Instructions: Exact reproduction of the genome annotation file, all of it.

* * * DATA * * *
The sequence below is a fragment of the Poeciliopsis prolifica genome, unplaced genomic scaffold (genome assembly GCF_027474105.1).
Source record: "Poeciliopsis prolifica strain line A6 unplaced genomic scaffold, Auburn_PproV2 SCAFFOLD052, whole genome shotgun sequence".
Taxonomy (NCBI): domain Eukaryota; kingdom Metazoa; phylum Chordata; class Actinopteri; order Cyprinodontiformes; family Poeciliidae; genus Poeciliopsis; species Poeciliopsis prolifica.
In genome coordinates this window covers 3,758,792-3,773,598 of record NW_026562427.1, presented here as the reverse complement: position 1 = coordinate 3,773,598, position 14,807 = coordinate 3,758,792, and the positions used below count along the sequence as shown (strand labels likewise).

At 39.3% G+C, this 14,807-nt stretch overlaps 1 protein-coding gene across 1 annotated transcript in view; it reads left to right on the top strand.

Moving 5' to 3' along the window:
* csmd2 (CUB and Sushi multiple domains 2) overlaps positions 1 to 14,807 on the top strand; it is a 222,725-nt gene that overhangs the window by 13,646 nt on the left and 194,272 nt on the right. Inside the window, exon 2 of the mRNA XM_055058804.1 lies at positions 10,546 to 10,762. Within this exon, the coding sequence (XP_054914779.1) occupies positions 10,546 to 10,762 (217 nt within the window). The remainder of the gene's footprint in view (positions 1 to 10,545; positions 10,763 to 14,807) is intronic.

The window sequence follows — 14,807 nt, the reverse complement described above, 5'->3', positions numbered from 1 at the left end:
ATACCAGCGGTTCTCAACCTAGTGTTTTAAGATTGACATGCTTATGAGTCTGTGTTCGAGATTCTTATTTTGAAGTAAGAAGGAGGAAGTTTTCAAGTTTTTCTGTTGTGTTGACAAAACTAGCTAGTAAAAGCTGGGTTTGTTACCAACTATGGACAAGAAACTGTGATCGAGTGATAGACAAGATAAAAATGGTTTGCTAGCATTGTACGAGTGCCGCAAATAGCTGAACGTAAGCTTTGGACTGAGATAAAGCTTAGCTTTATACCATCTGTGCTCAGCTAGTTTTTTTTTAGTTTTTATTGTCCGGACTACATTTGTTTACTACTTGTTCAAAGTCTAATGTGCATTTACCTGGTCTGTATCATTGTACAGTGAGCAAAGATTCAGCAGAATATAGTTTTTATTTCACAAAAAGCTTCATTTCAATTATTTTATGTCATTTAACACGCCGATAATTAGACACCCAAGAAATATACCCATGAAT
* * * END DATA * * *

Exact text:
The sequence below is a fragment of the Poeciliopsis prolifica genome, unplaced genomic scaffold (genome assembly GCF_027474105.1).
Source record: "Poeciliopsis prolifica strain line A6 unplaced genomic scaffold, Auburn_PproV2 SCAFFOLD052, whole genome shotgun sequence".
Taxonomy (NCBI): domain Eukaryota; kingdom Metazoa; phylum Chordata; class Actinopteri; order Cyprinodontiformes; family Poeciliidae; genus Poeciliopsis; species Poeciliopsis prolifica.
In genome coordinates this window covers 3,758,792-3,773,598 of record NW_026562427.1, presented here as the reverse complement: position 1 = coordinate 3,773,598, position 14,807 = coordinate 3,758,792, and the positions used below count along the sequence as shown (strand labels likewise).

At 39.3% G+C, this 14,807-nt stretch overlaps 1 protein-coding gene across 1 annotated transcript in view; it reads left to right on the top strand.

Moving 5' to 3' along the window:
* csmd2 (CUB and Sushi multiple domains 2) overlaps positions 1 to 14,807 on the top strand; it is a 222,725-nt gene that overhangs the window by 13,646 nt on the left and 194,272 nt on the right. Inside the window, exon 2 of the mRNA XM_055058804.1 lies at positions 10,546 to 10,762. Within this exon, the coding sequence (XP_054914779.1) occupies positions 10,546 to 10,762 (217 nt within the window). The remainder of the gene's footprint in view (positions 1 to 10,545; positions 10,763 to 14,807) is intronic.

The window sequence follows — 14,807 nt, the reverse complement described above, 5'->3', positions numbered from 1 at the left end:
ATACCAGCGGTTCTCAACCTAGTGTTTTAAGATTGACATGCTTATGAGTCTGTGTTCGAGATTCTTATTTTGAAGTAAGAAGGAGGAAGTTTTCAAGTTTTTCTGTTGTGTTGACAAAACTAGCTAGTAAAAGCTGGGTTTGTTACCAACTATGGACAAGAAACTGTGATCGAGTGATAGACAAGATAAAAATGGTTTGCTAGCATTGTACGAGTGCCGCAAATAGCTGAACGTAAGCTTTGGACTGAGATAAAGCTTAGCTTTATACCATCTGTGCTCAGCTAGTTTTTTTTTAGTTTTTATTGTCCGGACTACATTTGTTTACTACTTGTTCAAAGTCTAATGTGCATTTACCTGGTCTGTATCATTGTACAGTGAGCAAAGATTCAGCAGAATATAGTTTTTATTTCACAAAAAGCTTCATTTCAATTATTTTATGTCATTTAACACGCCGATAATTAGACACCCAAGAAATATACCCATGAAT